He did not like the way this man
looked at Elizabeth.
He did not like the way the man
in the living room
looked at his books,
holding one in his hands
as though it were reptilian,
putting it down on the table
as though the room were a swamp.
Yet, if he had seen them
on the train to work,
in the streets, in a bar,
he wouldn't have noticed them at all.
They looked perfectly ordinary,
dressed as safely as he was
Anonymous, and, above all,
This was the one in the kitchen.
It was not a question.
It was a statement containing
He felt the blood hit his temples.
He put his hands in his pockets,
What's this about?
But his voice was another man's
He did not recognize his voice.
now, he realized that he had never
heard his voice.
The one in the living-room
picked up another book,
We're asking the questions
Came into the kitchen
and patted little Joe on the head.
Joe jumped up and ran to his
who put one trembling arm around him,
I think I have a right to ask
What are you doing in my house?
What do you want?
They flashed badges.
That don't mean shit
They laughed. Pam began to cry.
Elizabeth went to her,
staring at the men.
Oh yes, it does
the living-room man said,
And you are in it
The kitchen man laughed.
He produced a photograph.
He seemed to take it out of his hat
Though his hat was on the kitchen table.
When did you last see this man
He wanted to say,
I do not know this man
He stared at a photograph of a man
who had been his teacher, once,
a very fine man.
A very fine teacher.
His name was Stone.
I have not seen him in some time
cold, now, and angry in another way,
and too relieved to know what this was
to be, for the moment, anymore.
Then, the living-room man said:
And you signed this?
And took out an old, rolled-up piece of
like a scroll,
and thrust it at him.
Genocide is among the American crimes
and we petition this nation to
He looked at this for a long time.
He remembered signing it: he did not
look for his name.
He ran his hands through his son's
abruptly electric hair,
and stared at the living-room man,
and the kitchen man,
Yes. I signed it. You know that
Why are you here?
The kitchen man said,
Your teacher wrote a book, too, didn't he?
Not a bad book
He was beginning to tremble.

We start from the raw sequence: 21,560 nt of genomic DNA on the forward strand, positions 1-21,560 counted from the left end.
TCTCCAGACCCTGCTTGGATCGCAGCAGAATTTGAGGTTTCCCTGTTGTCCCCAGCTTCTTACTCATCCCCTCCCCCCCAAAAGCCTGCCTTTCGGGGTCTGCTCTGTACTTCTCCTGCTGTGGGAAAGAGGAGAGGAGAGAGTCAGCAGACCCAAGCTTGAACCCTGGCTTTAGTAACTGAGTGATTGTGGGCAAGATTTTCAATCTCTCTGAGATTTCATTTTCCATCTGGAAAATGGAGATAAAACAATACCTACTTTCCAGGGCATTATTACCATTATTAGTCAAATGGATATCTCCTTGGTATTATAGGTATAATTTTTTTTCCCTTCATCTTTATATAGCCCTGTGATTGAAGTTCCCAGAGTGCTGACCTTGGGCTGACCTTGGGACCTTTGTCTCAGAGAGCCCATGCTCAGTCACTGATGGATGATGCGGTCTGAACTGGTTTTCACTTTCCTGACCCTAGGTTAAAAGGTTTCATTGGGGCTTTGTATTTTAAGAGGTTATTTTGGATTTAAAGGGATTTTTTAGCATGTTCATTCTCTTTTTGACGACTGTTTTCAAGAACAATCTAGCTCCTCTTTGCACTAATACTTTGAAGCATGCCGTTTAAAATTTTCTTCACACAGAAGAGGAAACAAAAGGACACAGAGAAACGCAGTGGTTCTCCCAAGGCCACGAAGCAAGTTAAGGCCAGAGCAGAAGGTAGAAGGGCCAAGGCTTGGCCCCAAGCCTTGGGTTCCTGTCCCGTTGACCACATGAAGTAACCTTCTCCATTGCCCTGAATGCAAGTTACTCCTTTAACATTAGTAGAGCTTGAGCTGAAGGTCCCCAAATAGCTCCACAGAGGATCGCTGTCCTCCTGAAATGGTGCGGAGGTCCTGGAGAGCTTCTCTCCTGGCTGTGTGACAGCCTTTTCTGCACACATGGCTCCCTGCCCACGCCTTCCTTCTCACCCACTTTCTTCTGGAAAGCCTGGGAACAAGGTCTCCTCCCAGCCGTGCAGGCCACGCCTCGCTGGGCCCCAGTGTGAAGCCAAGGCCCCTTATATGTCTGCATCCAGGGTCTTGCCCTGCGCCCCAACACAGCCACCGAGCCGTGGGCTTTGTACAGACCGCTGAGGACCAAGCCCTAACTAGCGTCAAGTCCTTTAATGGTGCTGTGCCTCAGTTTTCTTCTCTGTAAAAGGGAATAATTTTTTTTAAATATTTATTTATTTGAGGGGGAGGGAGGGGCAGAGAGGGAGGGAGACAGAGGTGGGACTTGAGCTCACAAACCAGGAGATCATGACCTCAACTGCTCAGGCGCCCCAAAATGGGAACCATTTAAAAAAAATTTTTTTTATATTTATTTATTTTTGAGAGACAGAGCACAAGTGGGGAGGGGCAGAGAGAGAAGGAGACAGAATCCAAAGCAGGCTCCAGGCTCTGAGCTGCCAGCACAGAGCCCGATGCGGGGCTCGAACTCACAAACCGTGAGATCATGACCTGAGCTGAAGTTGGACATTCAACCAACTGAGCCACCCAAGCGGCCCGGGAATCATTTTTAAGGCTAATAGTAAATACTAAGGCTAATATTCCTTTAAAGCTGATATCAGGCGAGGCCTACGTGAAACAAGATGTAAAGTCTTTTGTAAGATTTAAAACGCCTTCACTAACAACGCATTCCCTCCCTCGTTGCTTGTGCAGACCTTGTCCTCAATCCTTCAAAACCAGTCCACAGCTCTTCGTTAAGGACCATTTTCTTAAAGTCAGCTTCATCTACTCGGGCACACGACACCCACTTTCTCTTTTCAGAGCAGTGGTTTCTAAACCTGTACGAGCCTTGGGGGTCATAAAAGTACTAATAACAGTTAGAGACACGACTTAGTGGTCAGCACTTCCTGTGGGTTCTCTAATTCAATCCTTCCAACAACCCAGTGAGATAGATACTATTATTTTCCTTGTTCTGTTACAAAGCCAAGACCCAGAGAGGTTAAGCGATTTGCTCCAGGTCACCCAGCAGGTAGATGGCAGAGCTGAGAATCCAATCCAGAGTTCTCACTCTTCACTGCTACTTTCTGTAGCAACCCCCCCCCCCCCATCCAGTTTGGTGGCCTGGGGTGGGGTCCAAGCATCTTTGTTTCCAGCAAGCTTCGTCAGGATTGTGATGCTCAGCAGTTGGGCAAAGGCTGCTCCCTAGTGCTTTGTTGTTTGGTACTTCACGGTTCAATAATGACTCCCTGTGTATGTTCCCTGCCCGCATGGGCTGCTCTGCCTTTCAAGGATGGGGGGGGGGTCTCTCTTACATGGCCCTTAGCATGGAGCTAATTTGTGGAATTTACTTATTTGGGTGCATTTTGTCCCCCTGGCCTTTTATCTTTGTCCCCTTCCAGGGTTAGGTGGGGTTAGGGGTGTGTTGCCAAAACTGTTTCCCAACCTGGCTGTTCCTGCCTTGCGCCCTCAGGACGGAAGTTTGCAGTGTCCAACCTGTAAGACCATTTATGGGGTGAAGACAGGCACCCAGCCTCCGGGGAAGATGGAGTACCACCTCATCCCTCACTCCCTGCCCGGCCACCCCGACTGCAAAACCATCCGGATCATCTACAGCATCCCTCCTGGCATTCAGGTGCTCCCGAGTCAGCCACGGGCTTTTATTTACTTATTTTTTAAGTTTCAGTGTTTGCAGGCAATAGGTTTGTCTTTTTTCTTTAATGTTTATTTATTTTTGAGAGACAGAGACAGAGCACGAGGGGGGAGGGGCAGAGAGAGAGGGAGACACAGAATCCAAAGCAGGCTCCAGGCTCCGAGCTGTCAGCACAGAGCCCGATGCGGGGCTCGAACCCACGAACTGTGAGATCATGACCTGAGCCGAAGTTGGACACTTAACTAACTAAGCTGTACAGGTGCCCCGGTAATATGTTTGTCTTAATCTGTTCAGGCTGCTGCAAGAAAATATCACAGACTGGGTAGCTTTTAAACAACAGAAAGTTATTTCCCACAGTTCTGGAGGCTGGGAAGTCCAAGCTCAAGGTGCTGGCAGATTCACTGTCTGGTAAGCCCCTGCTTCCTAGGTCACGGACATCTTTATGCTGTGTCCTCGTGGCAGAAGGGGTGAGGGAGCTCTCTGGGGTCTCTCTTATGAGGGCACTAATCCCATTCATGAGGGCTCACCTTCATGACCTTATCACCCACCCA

He wanted to laugh.
He felt his son clasp his thigh.
The living-room man said,
Well, he's in jail, your teacher
He was a faggot Commie spy
The kitchen man said,
I bet he made out with you
You, with your cute round ass
Yeah. That's why you signed this
He willed his thigh not to tremble
against his son's head.
Why are you here?
And they said, together,
We got some questions to ask you!
Then. Elizabeth asked,
Are you arresting my husband?
And they said, together,
Yeah. Come on, Buster. Move it
He woke up. The door-bell rang.
What wouldn't I give
to be with you.
Hey. The rags of my life are few.
Abandoned priceless gems are scattered
here and there
I don't know whereâ
never expected to have them,
much less need them,
but, now, an ache, like the beginning
of the rain,
makes me wonder where they are.
If I knew, I would go there,
travelling far and far
and find them
to give them to you.
would be amazed.
I see your amber color raised
and those eyesâ!
brighter than the jewels, far
more amazing than the loot
of my looted life.
There is my pain.
I never thought to think
of it again.
And pain's no gift
it will not lift
you up from the mid-night hour.
Pain cannot be given,
can only be tracked down,
somewhereâsomewhere within that catacomb,
that maze, that dungeon,
which my breath built,
and in which I begin to move,
for something to give to you.
May '86, Amherst
Sitting in the house, with everything on my mind.
Stumbling in my house, watching my lover go stone-blind.
Come back from that window. Please don't open that door!
I know where it leads. It leads to hell, and more
than your blinded eyes can see. Come back,
come back, and try to lean on me.
I'm here, I'm here, I've gone nowhere away:
if only you could see!
How is it we have travelled, you and me,
through happy days, and torment, and not guessed
that we could find ourselves so black, unblessed,
so far apart?
You are my heart:
I watched you sleep and watched you play.
I slapped your buttocks every day.
I used to laugh with you when you laughed
and stand, when you stood up, and, with you,
watched the land drop down beneath us,
green and brown and crooked,
as we rose up, up into a sky
which we alone had found
and where we were alone. Too much alone, perhaps.
Perhaps we were as wicked as people said,
turning to each other for the living bread!
And, now: I have taken your hope away, you say,